sounding off with MIA as her new documentary hits cinemas
“Every girl looks the same, every pop star is the same. Get the lip injections, get the Botox. You’re perfecting yourself for this one app that’s going to go out of fashion in five years.”
Two weeks after interviewing British-Tamil musician Mathangi Maya Arulpragasam, aka MIA, for a new documentary about her life and career by her friend Steve Loveridge, I saw her launch onto the stage at Bestival. Bursting with energy and flanked by dancers against a golden arch backdrop, the singer had complete control over the crowd, her right leg draped in tiger print (a reference to her proud Tamil heritage), with a garland of flowers in her hair. At one point she handed the mic into the crowd to a woman who said, “We aren’t born free, the government controls us, but we own our own destiny. Be what you want to be.” MIA then launched into her 2016 migrant-centric track, Borders. It was a piece of the unashamedly punchy political theatre that MIA has become famous for.
Sitting in a suite in a hotel in Soho, she is no less impressive. Now 43, she has the same energy as she did back in 2004 when she exploded on the music scene with Galang. She’s eager to talk, though not necessarily about the documentary. She's also reflective. But when there’s a film coming out laying bare your life, the mood seems fitting.
The documentary charts her birth in Hounslow, her move to Jaffna, Sri Lanka, and her return to the UK with her mother Kala (whom she named her second album after) and siblings. Her father, Arul Pragasam (whom she named her first album after) remained in Sri Lanka as a Tamil resistance leader, finally coming to the UK when Maya was in her teens. We see her fall in love with hip-hop, dancing in her bedroom and chatting with her siblings, before going to study at Central St. Martins. She went on to work with Elastica’s Justine Frischmann, before starting her own career as a musician.
“I think that if I had seen this ten years ago, I would have tried to kill myself,” she jokes. “Now we live in an era where everyone posts everything, it isn’t as shocking for me. My story is a weird one. On the one hand I’m glad it’s a real story, and not a perfect little story, like Bend It Like Beckham. And I’m glad it’s not the what-not-to-do Jihadi John story. It’s just a complicated weirdness that opens up scope for people.”
She’s right. Her life story is unconventional, and she has persistently embraced her unconventional identity, refusing to be pigeon-holed. “If you’re from a council flat they say 'you can’t do this, or you can’t do that' -- they always find a reason. As soon as you break out of one box they have another one waiting for you, and then another, and it’s never going to stop.”
Loveridge does a great job of capturing MIA in all her wilful contradictions and complexity, and she’s not ashamed of it. As an artist whose music is a tool to deliver her political message, she's not concerned about conforming to polite, politically correct conventions. It's about action and change. Her passion for activism concerning the plight of Tamils in Sri Lanka, the refugee crisis, and immigration is palpable. “I want to make things a bit more complicated for people,” she says. “I don’t want to feed them a five-second gif of a lip injection and say I’m winning at life. I like the complications now. You can’t control it, you can’t put yourself in the frame of Instagram and say that’s me.”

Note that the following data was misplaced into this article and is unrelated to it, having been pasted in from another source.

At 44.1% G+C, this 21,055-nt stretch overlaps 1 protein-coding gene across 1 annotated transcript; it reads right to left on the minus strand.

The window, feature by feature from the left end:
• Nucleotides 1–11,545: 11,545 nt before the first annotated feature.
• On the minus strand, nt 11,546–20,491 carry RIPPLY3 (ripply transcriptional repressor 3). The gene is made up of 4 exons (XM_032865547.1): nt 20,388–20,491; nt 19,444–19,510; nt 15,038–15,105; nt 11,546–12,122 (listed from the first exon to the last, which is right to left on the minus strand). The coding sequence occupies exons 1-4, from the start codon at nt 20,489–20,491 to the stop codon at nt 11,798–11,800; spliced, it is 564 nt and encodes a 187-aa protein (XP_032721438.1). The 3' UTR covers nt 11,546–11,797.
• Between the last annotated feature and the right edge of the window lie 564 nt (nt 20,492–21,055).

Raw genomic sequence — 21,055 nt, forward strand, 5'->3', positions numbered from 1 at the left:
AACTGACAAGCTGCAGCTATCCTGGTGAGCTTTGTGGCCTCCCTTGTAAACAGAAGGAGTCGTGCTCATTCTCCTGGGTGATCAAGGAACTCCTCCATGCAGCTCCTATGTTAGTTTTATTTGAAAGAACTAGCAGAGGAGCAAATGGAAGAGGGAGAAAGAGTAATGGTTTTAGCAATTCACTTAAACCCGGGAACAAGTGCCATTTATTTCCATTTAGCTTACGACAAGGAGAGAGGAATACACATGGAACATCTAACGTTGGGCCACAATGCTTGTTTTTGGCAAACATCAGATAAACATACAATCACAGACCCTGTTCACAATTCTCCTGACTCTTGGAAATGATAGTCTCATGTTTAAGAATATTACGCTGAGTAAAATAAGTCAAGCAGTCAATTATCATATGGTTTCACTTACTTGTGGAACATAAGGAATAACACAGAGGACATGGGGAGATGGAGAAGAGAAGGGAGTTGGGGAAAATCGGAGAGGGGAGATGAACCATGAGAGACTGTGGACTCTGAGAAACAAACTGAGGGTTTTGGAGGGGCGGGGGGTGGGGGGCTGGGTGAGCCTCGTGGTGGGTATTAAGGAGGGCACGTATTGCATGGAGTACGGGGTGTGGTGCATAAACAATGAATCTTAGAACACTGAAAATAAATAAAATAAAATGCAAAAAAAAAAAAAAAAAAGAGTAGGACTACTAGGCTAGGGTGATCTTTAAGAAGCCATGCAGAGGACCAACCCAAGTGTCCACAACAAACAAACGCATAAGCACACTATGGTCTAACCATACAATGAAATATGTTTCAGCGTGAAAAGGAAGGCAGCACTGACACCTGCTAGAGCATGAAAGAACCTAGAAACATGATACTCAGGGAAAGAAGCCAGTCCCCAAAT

She begins to talk about her dad, Arul. “My dad always used to say, in a democracy, it’s about arming everyone with the tools, and giving everyone the possibility of expressing their opinions. And when that day is possible, it’s going to be complete chaos.” She adds, “We’re living in that now.”
The conversation turns to her background. “When you are a refugee or an immigrant, you straddle two cultures,” she says. “I’m the oppressed and the oppressor at the same time.” She feels society is ill-equipped to tackle the complex issues surrounding identity politics and immigration. “You used to be able to ask very complicated questions. You used to be able to cover these complicated issues through films, books, music, and music videos. Now we have to simplify everything because everything has to be bite-sized. We now have a twelve-second attention span now -- a goldfish has six.”
Social media and the internet come up often in the conversation. She’s tired of a plastic culture that aims to oversimplify life and is too in love with reality TV. “Steve told me a very frightening thing yesterday, that they have found out that your career prospect is better if you go on Love Island than if you went to Oxbridge to study something.” She's evidently concerned. “Young people from every walk of life are now dealing with reality TV rather than Oxbridge as the dream. It’s weird putting out this documentary at a time where reality TV is an everyday thing for people.”
She pauses to reflect. "At the same time we have somehow ironed out individuality, where every girl looks the same, every pop star is the same too. Get the lip injections, get the Botox and suddenly you are perfecting yourself for this one app that’s going to go out of fashion in five years.” She adds, “You know those Japanese plums to cleanse your palate? We need one of those for reality and to start again.”
How does she think audiences will react to the film? “This documentary is that palate cleansing thing. You can be who you are, and not compromise,” she says. “Even when they constantly bash you, you can be as complicated and weird as you want, be as poor as hell, and do all of these things and still go take on America, have the shit thrown at you and be okay.”
This article originally appeared on i-D UK.